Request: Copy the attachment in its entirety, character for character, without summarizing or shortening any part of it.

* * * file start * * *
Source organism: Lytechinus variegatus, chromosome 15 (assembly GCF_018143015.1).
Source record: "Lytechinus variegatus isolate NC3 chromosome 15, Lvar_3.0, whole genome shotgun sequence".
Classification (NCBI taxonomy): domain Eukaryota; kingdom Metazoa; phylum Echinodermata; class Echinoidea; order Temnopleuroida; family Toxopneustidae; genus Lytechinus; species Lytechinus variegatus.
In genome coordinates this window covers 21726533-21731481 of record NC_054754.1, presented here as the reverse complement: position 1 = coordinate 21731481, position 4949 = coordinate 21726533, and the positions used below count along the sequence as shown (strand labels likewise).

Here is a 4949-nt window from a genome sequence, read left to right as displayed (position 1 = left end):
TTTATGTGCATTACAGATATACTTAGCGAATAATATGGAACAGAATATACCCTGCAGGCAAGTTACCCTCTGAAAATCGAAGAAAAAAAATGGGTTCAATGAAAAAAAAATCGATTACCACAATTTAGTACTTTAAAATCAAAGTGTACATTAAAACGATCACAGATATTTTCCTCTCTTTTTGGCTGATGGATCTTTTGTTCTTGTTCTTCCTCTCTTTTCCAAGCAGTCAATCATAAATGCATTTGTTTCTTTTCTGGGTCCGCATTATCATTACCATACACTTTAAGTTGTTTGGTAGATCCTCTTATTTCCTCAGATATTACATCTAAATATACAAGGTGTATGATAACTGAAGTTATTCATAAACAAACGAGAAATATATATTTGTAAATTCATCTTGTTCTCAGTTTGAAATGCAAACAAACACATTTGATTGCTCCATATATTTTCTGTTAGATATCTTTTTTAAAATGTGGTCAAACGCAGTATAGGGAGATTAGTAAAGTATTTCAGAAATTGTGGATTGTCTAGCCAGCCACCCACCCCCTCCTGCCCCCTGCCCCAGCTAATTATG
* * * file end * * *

Source organism: Lytechinus variegatus, chromosome 15 (assembly GCF_018143015.1).
Source record: "Lytechinus variegatus isolate NC3 chromosome 15, Lvar_3.0, whole genome shotgun sequence".
Classification (NCBI taxonomy): domain Eukaryota; kingdom Metazoa; phylum Echinodermata; class Echinoidea; order Temnopleuroida; family Toxopneustidae; genus Lytechinus; species Lytechinus variegatus.
In genome coordinates this window covers 21726533-21731481 of record NC_054754.1, presented here as the reverse complement: position 1 = coordinate 21731481, position 4949 = coordinate 21726533, and the positions used below count along the sequence as shown (strand labels likewise).

Here is a 4949-nt window from a genome sequence, read left to right as displayed (position 1 = left end):
TTTATGTGCATTACAGATATACTTAGCGAATAATATGGAACAGAATATACCCTGCAGGCAAGTTACCCTCTGAAAATCGAAGAAAAAAAATGGGTTCAATGAAAAAAAAATCGATTACCACAATTTAGTACTTTAAAATCAAAGTGTACATTAAAACGATCACAGATATTTTCCTCTCTTTTTGGCTGATGGATCTTTTGTTCTTGTTCTTCCTCTCTTTTCCAAGCAGTCAATCATAAATGCATTTGTTTCTTTTCTGGGTCCGCATTATCATTACCATACACTTTAAGTTGTTTGGTAGATCCTCTTATTTCCTCAGATATTACATCTAAATATACAAGGTGTATGATAACTGAAGTTATTCATAAACAAACGAGAAATATATATTTGTAAATTCATCTTGTTCTCAGTTTGAAATGCAAACAAACACATTTGATTGCTCCATATATTTTCTGTTAGATATCTTTTTTAAAATGTGGTCAAACGCAGTATAGGGAGATTAGTAAAGTATTTCAGAAATTGTGGATTGTCTAGCCAGCCACCCACCCCCTCCTGCCCCCTGCCCCAGCTAATTATG